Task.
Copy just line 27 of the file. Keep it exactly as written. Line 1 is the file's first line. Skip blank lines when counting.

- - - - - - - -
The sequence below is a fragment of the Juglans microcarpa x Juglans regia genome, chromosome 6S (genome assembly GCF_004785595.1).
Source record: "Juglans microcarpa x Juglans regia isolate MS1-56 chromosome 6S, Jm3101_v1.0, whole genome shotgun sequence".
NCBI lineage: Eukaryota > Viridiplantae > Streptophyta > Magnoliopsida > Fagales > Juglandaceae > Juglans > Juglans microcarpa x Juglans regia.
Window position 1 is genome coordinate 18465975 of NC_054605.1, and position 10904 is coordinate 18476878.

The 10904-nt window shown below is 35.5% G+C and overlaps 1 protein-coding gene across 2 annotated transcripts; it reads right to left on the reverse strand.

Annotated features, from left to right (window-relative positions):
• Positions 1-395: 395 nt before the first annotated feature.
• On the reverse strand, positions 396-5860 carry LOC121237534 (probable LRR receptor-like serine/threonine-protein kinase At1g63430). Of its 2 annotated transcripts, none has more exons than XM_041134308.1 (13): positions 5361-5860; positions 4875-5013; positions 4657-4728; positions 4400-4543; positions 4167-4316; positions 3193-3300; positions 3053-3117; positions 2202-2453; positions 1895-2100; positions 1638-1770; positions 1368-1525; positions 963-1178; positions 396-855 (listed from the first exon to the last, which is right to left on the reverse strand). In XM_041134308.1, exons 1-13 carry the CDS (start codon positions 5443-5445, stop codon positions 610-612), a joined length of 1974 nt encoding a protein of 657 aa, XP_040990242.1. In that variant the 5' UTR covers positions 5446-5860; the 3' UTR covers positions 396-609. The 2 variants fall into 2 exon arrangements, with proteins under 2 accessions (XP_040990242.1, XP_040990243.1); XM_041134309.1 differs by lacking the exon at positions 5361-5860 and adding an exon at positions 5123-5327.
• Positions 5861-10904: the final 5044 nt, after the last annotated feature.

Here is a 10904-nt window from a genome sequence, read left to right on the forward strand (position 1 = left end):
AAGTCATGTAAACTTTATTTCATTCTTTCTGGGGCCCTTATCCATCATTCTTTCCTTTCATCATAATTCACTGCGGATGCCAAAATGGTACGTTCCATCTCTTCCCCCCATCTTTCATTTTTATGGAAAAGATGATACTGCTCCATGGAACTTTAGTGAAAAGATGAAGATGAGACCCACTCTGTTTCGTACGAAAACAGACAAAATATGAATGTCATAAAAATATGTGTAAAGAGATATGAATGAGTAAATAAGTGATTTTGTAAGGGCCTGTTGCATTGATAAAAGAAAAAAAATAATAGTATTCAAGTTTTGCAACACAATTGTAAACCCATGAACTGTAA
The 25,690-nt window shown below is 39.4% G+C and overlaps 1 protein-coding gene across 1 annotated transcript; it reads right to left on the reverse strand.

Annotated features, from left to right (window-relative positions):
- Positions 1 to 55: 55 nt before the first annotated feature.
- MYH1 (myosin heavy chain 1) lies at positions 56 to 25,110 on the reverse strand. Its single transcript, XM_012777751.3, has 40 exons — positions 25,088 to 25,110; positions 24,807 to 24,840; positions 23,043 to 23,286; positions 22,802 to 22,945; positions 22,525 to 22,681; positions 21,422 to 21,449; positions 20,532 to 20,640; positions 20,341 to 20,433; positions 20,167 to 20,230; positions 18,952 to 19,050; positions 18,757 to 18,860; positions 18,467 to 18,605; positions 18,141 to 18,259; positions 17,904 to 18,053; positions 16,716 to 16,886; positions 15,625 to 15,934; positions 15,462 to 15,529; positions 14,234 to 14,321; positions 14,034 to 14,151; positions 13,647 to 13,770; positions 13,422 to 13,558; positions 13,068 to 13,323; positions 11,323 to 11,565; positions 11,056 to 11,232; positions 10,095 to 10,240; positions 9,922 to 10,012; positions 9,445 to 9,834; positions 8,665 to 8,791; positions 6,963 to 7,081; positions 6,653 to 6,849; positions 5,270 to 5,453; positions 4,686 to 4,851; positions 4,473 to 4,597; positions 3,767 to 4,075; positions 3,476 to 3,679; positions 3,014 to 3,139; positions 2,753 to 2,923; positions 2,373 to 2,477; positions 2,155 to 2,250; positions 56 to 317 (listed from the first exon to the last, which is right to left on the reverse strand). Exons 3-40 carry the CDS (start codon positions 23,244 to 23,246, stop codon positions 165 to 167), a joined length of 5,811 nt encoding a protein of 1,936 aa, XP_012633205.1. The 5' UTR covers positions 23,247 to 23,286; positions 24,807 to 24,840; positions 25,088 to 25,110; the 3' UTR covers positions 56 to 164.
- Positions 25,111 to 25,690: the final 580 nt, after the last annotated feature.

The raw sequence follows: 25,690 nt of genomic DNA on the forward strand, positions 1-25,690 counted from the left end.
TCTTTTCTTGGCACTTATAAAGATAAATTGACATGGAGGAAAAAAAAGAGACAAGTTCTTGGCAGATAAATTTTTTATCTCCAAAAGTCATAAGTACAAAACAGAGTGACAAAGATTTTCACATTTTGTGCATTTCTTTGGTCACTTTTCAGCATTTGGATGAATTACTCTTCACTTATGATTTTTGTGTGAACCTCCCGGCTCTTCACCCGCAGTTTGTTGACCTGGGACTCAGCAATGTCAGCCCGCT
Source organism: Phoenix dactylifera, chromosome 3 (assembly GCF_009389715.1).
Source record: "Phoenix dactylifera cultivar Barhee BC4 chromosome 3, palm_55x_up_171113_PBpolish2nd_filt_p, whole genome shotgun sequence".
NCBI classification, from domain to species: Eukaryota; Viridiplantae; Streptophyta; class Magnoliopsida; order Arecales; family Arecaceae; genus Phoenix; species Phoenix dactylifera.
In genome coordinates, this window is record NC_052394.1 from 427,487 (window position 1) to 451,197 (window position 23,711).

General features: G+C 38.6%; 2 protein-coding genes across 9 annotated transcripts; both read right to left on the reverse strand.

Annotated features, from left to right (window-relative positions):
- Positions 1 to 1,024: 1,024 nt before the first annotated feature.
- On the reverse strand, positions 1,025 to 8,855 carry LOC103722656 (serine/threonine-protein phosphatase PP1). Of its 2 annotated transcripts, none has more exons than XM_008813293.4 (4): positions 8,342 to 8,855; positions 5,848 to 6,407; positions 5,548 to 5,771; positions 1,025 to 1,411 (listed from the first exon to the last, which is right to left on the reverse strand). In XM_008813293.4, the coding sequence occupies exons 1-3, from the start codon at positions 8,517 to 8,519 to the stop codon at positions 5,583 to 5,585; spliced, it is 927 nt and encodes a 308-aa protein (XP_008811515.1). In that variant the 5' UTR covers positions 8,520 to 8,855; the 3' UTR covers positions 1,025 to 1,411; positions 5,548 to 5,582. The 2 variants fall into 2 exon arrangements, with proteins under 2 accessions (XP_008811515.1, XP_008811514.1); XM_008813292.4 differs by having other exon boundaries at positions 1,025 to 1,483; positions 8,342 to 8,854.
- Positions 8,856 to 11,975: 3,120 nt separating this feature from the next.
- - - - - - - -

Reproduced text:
- Positions 8,856 to 11,975: 3,120 nt separating this feature from the next.